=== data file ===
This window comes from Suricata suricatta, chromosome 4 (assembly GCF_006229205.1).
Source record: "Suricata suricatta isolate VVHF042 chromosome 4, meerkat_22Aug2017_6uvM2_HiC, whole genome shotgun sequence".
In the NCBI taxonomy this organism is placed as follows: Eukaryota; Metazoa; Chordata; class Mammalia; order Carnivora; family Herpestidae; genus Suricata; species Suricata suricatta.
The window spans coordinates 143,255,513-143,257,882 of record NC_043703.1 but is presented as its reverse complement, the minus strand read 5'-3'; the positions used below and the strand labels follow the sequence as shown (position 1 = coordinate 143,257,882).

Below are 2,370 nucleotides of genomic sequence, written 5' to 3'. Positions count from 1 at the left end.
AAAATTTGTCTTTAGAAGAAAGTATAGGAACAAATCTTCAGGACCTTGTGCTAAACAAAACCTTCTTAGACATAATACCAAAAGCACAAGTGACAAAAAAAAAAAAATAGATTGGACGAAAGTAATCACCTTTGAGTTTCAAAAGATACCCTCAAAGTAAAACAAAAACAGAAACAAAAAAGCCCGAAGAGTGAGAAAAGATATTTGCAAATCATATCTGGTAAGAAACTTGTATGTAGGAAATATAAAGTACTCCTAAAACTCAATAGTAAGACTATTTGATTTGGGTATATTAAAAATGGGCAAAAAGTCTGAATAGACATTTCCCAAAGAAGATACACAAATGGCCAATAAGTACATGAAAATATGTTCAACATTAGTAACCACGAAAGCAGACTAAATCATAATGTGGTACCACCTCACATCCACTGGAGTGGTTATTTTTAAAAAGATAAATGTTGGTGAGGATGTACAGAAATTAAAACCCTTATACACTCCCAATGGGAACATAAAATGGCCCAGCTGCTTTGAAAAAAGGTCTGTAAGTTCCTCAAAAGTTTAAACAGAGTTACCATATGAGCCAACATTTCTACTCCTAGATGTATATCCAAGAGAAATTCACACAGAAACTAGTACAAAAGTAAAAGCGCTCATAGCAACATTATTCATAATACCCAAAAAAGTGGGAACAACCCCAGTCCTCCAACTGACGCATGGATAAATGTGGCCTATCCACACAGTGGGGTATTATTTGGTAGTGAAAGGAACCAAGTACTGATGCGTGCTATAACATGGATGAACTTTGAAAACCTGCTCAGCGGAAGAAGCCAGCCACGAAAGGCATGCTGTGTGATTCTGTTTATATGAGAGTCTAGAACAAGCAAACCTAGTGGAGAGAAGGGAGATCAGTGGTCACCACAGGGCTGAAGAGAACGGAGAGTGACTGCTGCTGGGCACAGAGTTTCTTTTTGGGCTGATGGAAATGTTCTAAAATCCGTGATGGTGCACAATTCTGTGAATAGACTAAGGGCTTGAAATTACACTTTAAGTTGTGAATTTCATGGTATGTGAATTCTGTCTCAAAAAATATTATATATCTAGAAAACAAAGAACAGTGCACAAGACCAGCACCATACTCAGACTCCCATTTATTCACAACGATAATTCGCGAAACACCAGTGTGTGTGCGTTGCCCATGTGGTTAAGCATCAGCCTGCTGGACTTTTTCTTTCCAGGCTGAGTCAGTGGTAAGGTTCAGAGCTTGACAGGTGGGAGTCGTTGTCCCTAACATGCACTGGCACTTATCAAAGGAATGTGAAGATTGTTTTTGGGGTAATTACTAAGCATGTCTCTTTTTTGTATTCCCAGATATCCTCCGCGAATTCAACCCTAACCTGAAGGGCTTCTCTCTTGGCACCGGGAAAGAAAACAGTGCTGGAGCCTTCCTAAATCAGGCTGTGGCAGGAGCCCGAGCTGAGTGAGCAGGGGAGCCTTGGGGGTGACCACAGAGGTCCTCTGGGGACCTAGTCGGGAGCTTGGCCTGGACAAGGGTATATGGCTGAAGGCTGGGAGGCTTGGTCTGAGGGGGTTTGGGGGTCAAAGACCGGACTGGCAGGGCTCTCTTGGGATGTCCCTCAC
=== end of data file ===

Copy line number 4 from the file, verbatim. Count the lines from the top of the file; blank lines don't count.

The window spans coordinates 143,255,513-143,257,882 of record NC_043703.1 but is presented as its reverse complement, the minus strand read 5'-3'; the positions used below and the strand labels follow the sequence as shown (position 1 = coordinate 143,257,882).